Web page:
A wintery drive to Drumheller

I met my friend Nancy when I first joined Critical Mass in April 2000. She was my first project manager, as we slugged away at the Proctor & GambleĀ Presiva project (it’s a fringe product that thankfully died out about eight or nine years ago). We reunited on the Mercedes-Benz USA project, where we continued to do battle with the forces of … uh … weird client requests? Sure, let’s go with that.
Nancy (wisely) left the digital agency world over a decade ago, and went off to start her own business, using horses to teach leaders how to be effective. It was a novel approach, and it’s done well. One advantage of her doing that was moving out into the country (after all, that many horses do not do well in city limits). Which means she started to make good contacts with her neighbours.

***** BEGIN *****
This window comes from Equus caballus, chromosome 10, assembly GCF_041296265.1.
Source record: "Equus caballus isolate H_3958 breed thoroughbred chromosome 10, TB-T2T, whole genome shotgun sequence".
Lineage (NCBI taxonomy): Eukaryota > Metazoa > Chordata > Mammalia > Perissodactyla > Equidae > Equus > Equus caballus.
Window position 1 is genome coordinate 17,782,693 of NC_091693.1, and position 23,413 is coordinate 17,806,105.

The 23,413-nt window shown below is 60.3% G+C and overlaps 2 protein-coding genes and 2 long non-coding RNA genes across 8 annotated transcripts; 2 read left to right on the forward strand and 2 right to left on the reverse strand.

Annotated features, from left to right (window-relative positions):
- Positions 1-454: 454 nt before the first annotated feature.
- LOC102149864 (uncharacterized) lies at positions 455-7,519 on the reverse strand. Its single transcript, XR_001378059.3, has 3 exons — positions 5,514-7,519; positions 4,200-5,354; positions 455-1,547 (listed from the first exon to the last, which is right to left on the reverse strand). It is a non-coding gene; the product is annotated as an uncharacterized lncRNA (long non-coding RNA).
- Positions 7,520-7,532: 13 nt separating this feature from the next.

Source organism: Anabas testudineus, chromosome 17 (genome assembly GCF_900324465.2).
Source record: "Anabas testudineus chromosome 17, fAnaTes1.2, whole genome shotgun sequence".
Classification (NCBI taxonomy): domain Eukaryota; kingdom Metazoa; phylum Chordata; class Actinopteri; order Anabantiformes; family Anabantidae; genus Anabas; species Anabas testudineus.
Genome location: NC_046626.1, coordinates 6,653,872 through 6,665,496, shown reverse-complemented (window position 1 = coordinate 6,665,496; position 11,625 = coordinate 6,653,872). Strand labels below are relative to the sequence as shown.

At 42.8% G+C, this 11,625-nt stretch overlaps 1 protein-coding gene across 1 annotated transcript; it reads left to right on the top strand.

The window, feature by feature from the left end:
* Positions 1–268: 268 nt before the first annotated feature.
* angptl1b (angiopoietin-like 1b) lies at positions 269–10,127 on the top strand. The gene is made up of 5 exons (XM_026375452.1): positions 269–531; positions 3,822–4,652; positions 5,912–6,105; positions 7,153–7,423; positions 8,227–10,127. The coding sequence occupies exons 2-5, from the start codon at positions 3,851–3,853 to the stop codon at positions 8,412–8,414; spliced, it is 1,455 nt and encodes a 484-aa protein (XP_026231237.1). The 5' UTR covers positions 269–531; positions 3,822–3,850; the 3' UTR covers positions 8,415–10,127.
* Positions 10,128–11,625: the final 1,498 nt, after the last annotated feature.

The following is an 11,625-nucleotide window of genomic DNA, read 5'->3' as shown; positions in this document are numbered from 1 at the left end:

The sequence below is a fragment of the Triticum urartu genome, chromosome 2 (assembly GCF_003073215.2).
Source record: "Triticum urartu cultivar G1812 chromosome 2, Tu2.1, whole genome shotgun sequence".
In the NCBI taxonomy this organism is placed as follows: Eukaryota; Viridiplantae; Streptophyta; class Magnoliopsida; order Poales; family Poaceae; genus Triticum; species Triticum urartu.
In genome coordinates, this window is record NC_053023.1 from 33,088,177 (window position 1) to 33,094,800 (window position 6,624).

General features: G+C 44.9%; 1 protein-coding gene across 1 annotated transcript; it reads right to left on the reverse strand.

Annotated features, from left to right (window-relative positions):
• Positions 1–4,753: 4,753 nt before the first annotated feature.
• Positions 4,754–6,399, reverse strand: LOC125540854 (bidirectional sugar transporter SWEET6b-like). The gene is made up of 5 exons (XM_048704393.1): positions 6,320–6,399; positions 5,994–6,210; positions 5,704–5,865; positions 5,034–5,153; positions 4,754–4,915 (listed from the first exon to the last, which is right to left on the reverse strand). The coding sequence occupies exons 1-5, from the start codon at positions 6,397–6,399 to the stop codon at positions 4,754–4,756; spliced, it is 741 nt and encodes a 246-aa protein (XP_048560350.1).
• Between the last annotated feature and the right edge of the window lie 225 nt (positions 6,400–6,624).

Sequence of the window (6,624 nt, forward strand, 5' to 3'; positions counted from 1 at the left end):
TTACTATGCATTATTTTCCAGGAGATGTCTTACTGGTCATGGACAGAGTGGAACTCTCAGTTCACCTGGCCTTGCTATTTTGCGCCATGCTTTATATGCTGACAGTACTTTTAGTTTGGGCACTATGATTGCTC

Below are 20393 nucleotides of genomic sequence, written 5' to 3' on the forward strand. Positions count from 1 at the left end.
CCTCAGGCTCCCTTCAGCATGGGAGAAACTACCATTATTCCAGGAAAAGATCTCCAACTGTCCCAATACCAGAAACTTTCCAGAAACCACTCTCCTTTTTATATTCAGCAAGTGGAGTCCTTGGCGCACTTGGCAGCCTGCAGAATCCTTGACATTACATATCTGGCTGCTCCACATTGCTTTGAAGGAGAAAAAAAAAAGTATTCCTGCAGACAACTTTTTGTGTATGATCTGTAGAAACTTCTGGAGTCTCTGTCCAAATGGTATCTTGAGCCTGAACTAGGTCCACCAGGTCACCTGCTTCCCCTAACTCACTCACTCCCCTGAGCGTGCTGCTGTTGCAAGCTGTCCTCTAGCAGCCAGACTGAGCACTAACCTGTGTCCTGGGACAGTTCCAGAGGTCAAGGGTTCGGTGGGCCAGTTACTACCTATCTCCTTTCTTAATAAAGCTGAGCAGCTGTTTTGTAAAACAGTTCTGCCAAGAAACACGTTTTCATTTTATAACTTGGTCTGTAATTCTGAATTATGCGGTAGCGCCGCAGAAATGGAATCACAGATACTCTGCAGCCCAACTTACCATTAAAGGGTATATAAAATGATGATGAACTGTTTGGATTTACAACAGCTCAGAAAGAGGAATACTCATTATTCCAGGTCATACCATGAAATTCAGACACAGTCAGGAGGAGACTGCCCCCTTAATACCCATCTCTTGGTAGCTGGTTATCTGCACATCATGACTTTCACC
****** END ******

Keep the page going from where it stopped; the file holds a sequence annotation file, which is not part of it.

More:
Including one that raised sheep.
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Four fun-filled days

I sit here at my kitchen table, rubbing the weariness from my eyes. Not the things you’d normally hear from me, mind you — I haven’t been working too hard as of late (as you know, my big project is done). No, this is from something much better — spending time with my family, and notably you, Monkey.
The last four days have been a lot of fun. Maybe even too much fun. Both of us are pretty pooped. You went to bed and for the first time in a long while, there wasn’t hours of chatter from your room. I think you pretty much passed out. I won’t be too far behind you, I think, but I do wish to describe the fun that we’ve shared.